Matthew Nash

Ohrdruf Extended: Two Mysteries Solved?


A typical post-war book sold to veterans to write down their experiences.

One of the things I wanted to leave people with at the end of “16 Photographs At Ohrdruf” was the idea that uncovering history is possible for anyone. Sometimes it happens when you aren’t expecting it, or when you don’t know how to interpret what you are looking at. Sometimes it happens when you think you already know everything there is to know about a topic.

That last version happened to me today while I was boxing up some books and documents from my research for the film. Today I know much more about two small but important-to-my-family mysteries than I did yesterday. Actually, I know more than I ever thought I would… having given up ever finding this kind of information.

Neither of these finds are particularly meaningful to history. Yet, I’m posting them here to show what I found and how I was able to interpret it. I guess that’s really the big thing for me, to encourage people to keep and remember these bits that don’t seem to make sense, until an opportunity comes along to make meaning from the chaos. For me it was making the film, but any reason you have makes it worth it.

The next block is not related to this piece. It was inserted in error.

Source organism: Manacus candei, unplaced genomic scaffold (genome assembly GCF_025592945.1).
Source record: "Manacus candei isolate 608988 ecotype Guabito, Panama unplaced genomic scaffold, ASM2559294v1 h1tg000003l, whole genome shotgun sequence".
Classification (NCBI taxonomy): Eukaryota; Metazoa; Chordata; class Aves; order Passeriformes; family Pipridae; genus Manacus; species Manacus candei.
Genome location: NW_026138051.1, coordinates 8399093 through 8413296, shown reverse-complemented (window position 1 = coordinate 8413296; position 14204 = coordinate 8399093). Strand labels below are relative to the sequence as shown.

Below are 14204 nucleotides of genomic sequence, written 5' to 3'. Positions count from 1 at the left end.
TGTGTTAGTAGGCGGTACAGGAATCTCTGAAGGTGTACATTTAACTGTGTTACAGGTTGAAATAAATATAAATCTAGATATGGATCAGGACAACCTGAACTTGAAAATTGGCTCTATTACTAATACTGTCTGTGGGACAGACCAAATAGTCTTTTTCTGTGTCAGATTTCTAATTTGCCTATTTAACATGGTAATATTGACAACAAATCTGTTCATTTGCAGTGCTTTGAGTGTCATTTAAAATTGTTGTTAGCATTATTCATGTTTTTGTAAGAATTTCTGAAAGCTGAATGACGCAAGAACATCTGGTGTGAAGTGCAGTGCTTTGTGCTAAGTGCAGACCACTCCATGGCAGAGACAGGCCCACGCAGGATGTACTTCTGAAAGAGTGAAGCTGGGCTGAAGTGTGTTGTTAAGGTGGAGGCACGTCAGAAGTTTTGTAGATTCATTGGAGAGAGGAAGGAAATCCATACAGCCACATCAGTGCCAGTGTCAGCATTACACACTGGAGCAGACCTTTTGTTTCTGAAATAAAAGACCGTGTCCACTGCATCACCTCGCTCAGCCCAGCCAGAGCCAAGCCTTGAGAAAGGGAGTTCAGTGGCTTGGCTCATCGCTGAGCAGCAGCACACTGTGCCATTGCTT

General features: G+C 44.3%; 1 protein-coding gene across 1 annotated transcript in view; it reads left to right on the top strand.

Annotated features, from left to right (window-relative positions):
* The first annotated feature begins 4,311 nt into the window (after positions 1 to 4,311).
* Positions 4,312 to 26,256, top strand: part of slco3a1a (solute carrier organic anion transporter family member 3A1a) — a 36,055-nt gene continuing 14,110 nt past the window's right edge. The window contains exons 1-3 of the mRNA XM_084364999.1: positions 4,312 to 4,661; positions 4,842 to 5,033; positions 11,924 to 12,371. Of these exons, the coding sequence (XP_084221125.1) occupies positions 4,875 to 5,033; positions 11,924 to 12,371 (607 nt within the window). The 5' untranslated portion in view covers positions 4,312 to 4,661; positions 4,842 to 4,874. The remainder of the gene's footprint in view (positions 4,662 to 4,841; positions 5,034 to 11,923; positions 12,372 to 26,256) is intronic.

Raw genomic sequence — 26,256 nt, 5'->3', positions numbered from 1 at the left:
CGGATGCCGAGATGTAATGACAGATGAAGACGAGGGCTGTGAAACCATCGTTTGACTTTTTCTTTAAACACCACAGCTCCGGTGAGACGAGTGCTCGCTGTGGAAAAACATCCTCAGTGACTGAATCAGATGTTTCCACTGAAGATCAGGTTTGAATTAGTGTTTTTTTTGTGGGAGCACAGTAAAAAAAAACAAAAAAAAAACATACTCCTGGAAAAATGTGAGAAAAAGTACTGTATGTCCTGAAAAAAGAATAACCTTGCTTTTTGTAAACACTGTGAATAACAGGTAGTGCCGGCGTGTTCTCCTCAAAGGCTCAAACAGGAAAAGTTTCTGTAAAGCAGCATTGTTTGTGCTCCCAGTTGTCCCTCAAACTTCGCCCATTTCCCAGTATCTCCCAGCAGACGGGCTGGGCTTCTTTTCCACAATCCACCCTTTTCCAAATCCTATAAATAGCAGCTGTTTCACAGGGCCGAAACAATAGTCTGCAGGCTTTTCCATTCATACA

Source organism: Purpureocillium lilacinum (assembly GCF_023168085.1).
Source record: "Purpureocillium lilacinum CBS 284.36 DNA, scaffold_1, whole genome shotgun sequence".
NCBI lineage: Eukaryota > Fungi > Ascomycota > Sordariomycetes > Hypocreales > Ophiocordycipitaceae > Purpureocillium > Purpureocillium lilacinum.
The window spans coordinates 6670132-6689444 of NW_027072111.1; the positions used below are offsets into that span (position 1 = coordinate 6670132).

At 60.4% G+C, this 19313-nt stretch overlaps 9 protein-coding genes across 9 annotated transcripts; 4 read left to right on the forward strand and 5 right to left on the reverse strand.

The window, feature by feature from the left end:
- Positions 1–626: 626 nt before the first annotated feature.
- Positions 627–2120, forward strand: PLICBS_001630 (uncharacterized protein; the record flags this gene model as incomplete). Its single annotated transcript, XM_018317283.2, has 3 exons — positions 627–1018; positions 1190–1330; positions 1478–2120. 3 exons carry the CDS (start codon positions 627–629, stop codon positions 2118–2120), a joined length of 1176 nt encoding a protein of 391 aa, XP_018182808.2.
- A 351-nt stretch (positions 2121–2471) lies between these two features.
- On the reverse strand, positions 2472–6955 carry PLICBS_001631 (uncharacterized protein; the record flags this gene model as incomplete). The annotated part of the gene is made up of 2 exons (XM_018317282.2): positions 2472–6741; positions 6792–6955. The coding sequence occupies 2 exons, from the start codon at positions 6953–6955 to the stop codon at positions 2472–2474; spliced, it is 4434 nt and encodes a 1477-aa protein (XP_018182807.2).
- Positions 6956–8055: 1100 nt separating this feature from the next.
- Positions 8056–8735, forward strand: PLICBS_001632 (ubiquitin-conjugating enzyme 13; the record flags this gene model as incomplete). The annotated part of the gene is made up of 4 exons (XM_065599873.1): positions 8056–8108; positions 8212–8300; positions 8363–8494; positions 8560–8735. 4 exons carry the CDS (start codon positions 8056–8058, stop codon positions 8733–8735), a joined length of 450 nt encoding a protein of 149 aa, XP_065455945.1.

Don’s record of his wartime experience in the 65th Division.

The first discovery was in a book called G-I’ve Been Around which is a sort of post-war diary for returning veterans. It has pages for recording your experiences, your buddies, your fondest memories, your combat experience. There are color maps of all the continents, oceans, and major belligerent countries so you can mark where you went. There are even spaces to note your favorite song and favorite pin-up girl.


Finally! Some dates and serial numbers to help look into his service record!